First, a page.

Former Michigan defensive coordinator DJ Durkin brought his Maryland Terrapins to Ann Arbor for an early November showdown in the Big House. And it didn’t go as well as he could have hoped. The Wolverines welcomed the Terps to town with five straight touchdown drives to start the game and a “bend but don’t break” defense that kept Maryland’s offense quiet all day long.
Thanks to a complete performance from the entire team, Michigan moves to 9-0 on the season with its 59-3 win over Maryland.
Check out my game grades and analysis:
Wilton Speight has started to catch fire as the season has gone along, but his performance against Maryland is easily the best he’s looked in his short career.
Speight was calm, cool and collected in the pocket all day and made several big plays with both his legs and his arm. His day ended at the beginning of the fourth quarter as he finished the game 19-of-24 for a career high 362 yards passing, two touchdown passes, one touchdown run and an average of 15.1 yards per pass.
As for the receivers, Jehu Chesson (five receptions for 112 yards and one touchdown), Jake Butt (5 receptions for 76 yards) and Amara Darboh (four receptions for 77 yards and one touchdown).
Overall, it was a very nice day for Michigan’s entire passing attack.
Maryland came into the game allowing 220.1 yards on the ground. Well, Michigan went beyond that number as the stable of Wolverine tailbacks put up 273 yards rushing in total.
De’Veon Smith, who carried the rock 19 times for 114 yards and three touchdowns, led Michigan’s rushing attack. But he wasn’t alone. Ty Isaac added 56 yards on two carries, Chris Evans racked up 32 yards on four carries and Khalid Hill found paydirt once again in the second half.
Outside of Smith, Michigan didn’t put up gaudy numbers, but it did put on a very nice showing in front 110,000-plus fans.
For the sixth time in nine games, the Michigan defense faced the backup quarterback(s) for the opposing team. This time, it was Chase Winovich’s big hit on starter Perry Hills in the first half that opened the door for Caleb Rowe to come into the game.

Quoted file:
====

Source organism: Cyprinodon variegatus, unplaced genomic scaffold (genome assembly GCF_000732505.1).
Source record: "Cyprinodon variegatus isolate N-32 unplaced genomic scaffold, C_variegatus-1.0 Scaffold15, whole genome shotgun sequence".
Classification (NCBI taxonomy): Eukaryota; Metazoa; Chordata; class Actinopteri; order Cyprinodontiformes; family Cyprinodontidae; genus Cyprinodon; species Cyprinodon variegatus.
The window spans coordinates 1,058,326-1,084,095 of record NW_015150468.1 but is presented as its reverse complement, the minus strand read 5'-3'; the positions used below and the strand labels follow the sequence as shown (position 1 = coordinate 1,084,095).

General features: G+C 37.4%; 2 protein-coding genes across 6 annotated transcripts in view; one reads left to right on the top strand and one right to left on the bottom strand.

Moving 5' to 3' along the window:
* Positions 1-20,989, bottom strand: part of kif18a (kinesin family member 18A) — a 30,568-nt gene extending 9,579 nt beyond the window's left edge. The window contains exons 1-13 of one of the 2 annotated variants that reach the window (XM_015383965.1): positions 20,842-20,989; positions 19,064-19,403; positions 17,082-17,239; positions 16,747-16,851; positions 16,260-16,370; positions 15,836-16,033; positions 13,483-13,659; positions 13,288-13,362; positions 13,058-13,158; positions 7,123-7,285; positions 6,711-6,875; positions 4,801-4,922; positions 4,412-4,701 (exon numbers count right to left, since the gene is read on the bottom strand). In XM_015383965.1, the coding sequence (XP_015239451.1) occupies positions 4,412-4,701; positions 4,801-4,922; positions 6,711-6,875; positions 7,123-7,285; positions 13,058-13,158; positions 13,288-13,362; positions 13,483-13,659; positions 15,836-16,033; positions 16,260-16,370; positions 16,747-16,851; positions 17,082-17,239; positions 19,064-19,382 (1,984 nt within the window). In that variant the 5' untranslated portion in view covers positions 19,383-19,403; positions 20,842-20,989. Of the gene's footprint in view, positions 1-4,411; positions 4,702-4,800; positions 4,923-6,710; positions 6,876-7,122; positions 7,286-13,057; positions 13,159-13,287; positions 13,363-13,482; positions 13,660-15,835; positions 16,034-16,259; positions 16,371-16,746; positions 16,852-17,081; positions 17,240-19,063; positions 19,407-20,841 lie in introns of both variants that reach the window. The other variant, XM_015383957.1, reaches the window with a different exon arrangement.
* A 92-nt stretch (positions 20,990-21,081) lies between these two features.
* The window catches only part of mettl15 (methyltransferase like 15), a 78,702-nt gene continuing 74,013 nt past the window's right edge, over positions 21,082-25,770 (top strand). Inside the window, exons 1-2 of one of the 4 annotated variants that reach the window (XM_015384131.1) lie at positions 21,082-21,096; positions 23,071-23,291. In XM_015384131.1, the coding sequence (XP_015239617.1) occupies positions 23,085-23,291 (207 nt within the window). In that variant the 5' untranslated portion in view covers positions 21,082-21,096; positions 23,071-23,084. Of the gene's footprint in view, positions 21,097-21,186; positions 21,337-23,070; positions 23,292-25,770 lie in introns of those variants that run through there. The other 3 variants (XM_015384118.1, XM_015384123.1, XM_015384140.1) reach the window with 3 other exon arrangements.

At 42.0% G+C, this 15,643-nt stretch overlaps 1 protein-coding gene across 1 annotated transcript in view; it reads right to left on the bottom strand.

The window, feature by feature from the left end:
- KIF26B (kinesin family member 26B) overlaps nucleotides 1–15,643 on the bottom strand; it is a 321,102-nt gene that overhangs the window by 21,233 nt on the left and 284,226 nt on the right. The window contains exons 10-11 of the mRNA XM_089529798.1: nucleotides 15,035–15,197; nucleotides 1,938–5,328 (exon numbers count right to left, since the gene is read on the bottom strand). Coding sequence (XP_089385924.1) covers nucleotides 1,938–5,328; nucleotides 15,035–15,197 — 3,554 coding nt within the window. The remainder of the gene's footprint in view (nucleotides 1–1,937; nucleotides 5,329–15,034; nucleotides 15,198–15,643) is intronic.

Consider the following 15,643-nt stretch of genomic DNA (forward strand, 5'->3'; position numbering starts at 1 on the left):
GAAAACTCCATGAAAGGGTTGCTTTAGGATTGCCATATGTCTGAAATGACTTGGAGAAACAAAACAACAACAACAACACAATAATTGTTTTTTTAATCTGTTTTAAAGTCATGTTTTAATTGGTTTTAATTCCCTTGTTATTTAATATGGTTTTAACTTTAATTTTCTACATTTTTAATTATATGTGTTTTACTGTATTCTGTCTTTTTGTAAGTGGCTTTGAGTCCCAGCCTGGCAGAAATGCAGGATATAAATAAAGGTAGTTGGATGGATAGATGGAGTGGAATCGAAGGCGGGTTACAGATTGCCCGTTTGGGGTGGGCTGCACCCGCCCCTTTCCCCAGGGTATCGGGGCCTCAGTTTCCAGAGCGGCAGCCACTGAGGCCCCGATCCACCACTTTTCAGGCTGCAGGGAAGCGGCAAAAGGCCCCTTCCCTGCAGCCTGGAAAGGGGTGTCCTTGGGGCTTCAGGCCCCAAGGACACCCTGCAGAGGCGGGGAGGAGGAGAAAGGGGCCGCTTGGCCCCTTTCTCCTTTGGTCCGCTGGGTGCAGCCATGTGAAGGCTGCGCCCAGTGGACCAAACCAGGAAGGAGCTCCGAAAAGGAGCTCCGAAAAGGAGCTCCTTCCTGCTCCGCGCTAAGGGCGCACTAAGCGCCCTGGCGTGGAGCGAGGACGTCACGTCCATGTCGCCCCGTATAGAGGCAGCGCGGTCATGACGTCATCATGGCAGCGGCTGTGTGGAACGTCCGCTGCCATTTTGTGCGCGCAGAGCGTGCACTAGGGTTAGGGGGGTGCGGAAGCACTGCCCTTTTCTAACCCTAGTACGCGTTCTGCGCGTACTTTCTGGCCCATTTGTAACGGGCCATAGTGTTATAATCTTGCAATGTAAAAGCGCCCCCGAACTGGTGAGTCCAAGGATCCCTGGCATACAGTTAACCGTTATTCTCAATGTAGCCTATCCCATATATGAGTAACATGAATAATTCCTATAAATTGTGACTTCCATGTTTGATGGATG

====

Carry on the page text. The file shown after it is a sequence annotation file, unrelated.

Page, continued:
And that didn’t help Maryland’s chances as Rowe finished the day 12-of-23 for 203 yards and two very bad interceptions.
The majority of Maryland’s passing yards came from short screen passes that ate up a lot of yardage. But when the Terps got into scoring territory, Jourdan Lewis, Delano Hill (two interceptions), Dymonte Thomas and Channing Stribling locked down the secondary long enough for the pass rush to get after Rowe.
Michigan came into the game allowing 111.1 rushing yards per game, which puts the defense among the best in the country. And the players backed it up as the Wolverines held Maryland to just 78 yards rushing on 38 attempts for an average of 2.1 yards per carry.
While those numbers are very good, Michigan was gashed a couple of times on the outside thanks to poor play recognition and missed tackles from several different players. Channing Stribling and Mike McCray were the main players exposed.
Look for the staff to focus hard on containment in the final weeks of the season.
Another perfect day for Kenny Allen and the kicking team. He was 1-of-1 on field goals, 100 percent on extra points and didn’t have to punt at all.
As for the return game, Michigan didn’t have any big plays with the ball in its hands, but the coverage teams were fantastic. Keeping Maryland backed up near its end zone on every kickoff.
Being great friends and former co-workers, Jim Harbaugh was expected to take it a little easy on DJ Durkin in their first matchup as head coaches. However, Harbaugh kept his foot on the gas throughout the game, even with the backups in the game, and reminded Durkin who the teacher and student were in their relationship.
As for play-calling, a ton of credit has to go to Jedd Fisch and Tim Drevno as they drew up a ton of power plays, great route trees and the occasional trick play to punish the Terps throughout the day.